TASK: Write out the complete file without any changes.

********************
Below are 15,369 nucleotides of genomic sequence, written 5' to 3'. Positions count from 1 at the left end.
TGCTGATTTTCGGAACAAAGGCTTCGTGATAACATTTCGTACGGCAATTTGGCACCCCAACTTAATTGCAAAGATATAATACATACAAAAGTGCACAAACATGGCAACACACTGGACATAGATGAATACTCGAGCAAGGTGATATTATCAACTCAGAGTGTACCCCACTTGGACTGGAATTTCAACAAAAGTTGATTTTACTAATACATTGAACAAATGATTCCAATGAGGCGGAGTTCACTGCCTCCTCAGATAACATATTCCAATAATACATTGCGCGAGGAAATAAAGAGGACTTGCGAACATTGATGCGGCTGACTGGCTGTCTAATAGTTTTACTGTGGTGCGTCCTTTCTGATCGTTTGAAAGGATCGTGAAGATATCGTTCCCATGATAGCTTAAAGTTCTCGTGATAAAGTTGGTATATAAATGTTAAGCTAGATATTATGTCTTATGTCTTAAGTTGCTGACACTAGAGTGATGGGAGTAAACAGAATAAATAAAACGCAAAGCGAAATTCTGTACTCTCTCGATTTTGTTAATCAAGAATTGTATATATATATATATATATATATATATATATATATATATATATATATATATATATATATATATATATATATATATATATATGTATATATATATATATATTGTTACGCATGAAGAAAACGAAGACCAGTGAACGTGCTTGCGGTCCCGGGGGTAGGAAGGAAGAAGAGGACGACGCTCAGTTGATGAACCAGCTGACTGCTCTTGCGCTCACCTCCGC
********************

Below are 15,369 nucleotides of genomic sequence, written 5' to 3'. Positions count from 1 at the left end.
TGCTGATTTTCGGAACAAAGGCTTCGTGATAACATTTCGTACGGCAATTTGGCACCCCAACTTAATTGCAAAGATATAATACATACAAAAGTGCACAAACATGGCAACACACTGGACATAGATGAATACTCGAGCAAGGTGATATTATCAACTCAGAGTGTACCCCACTTGGACTGGAATTTCAACAAAAGTTGATTTTACTAATACATTGAACAAATGATTCCAATGAGGCGGAGTTCACTGCCTCCTCAGATAACATATTCCAATAATACATTGCGCGAGGAAATAAAGAGGACTTGCGAACATTGATGCGGCTGACTGGCTGTCTAATAGTTTTACTGTGGTGCGTCCTTTCTGATCGTTTGAAAGGATCGTGAAGATATCGTTCCCATGATAGCTTAAAGTTCTCGTGATAAAGTTGGTATATAAATGTTAAGCTAGATATTATGTCTTATGTCTTAAGTTGCTGACACTAGAGTGATGGGAGTAAACAGAATAAATAAAACGCAAAGCGAAATTCTGTACTCTCTCGATTTTGTTAATCAAGAATTGTATATATATATATATATATATATATATATATATATATATATATATATATATATATATATATATATATATATATATATATATGTATATATATATATATATTGTTACGCATGAAGAAAACGAAGACCAGTGAACGTGCTTGCGGTCCCGGGGGTAGGAAGGAAGAAGAGGACGACGCTCAGTTGATGAACCAGCTGACTGCTCTTGCGCTCACCTCCGC